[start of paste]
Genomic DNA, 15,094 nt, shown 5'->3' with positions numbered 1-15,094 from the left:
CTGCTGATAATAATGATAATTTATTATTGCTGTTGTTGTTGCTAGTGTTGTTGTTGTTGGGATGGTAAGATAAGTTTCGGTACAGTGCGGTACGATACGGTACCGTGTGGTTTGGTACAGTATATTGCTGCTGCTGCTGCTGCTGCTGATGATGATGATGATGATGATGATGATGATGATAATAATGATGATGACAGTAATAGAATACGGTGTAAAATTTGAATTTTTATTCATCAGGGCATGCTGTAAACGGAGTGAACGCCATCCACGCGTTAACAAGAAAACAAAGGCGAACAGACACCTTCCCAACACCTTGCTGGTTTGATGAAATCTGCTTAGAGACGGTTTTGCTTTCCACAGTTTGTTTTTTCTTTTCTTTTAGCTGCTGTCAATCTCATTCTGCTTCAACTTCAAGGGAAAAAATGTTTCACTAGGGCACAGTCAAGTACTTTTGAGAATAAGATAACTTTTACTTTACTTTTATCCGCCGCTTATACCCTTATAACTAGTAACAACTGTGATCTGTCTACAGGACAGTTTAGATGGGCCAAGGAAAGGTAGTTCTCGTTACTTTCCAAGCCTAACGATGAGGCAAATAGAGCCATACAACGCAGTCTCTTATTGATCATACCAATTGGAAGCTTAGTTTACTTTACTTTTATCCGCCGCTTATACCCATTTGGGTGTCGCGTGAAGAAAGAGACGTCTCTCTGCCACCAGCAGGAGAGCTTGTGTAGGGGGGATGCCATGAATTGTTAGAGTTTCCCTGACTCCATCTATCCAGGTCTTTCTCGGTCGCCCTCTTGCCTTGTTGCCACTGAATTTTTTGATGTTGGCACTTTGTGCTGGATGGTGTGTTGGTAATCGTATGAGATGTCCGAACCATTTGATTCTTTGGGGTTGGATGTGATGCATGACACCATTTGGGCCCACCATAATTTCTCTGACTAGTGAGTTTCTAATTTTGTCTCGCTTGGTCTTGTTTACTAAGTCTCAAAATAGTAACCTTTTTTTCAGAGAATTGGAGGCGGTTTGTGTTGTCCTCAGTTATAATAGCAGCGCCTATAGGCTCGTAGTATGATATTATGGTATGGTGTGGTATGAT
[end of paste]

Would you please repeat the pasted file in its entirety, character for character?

Genomic DNA, 15,094 nt, shown 5'->3' with positions numbered 1-15,094 from the left:
CTGCTGATAATAATGATAATTTATTATTGCTGTTGTTGTTGCTAGTGTTGTTGTTGTTGGGATGGTAAGATAAGTTTCGGTACAGTGCGGTACGATACGGTACCGTGTGGTTTGGTACAGTATATTGCTGCTGCTGCTGCTGCTGCTGATGATGATGATGATGATGATGATGATGATGATAATAATGATGATGACAGTAATAGAATACGGTGTAAAATTTGAATTTTTATTCATCAGGGCATGCTGTAAACGGAGTGAACGCCATCCACGCGTTAACAAGAAAACAAAGGCGAACAGACACCTTCCCAACACCTTGCTGGTTTGATGAAATCTGCTTAGAGACGGTTTTGCTTTCCACAGTTTGTTTTTTCTTTTCTTTTAGCTGCTGTCAATCTCATTCTGCTTCAACTTCAAGGGAAAAAATGTTTCACTAGGGCACAGTCAAGTACTTTTGAGAATAAGATAACTTTTACTTTACTTTTATCCGCCGCTTATACCCTTATAACTAGTAACAACTGTGATCTGTCTACAGGACAGTTTAGATGGGCCAAGGAAAGGTAGTTCTCGTTACTTTCCAAGCCTAACGATGAGGCAAATAGAGCCATACAACGCAGTCTCTTATTGATCATACCAATTGGAAGCTTAGTTTACTTTACTTTTATCCGCCGCTTATACCCATTTGGGTGTCGCGTGAAGAAAGAGACGTCTCTCTGCCACCAGCAGGAGAGCTTGTGTAGGGGGGATGCCATGAATTGTTAGAGTTTCCCTGACTCCATCTATCCAGGTCTTTCTCGGTCGCCCTCTTGCCTTGTTGCCACTGAATTTTTTGATGTTGGCACTTTGTGCTGGATGGTGTGTTGGTAATCGTATGAGATGTCCGAACCATTTGATTCTTTGGGGTTGGATGTGATGCATGACACCATTTGGGCCCACCATAATTTCTCTGACTAGTGAGTTTCTAATTTTGTCTCGCTTGGTCTTGTTTACTAAGTCTCAAAATAGTAACCTTTTTTTCAGAGAATTGGAGGCGGTTTGTGTTGTCCTCAGTTATAATAGCAGCGCCTATAGGCTCGTAGTATGATATTATGGTATGGTGTGGTATGAT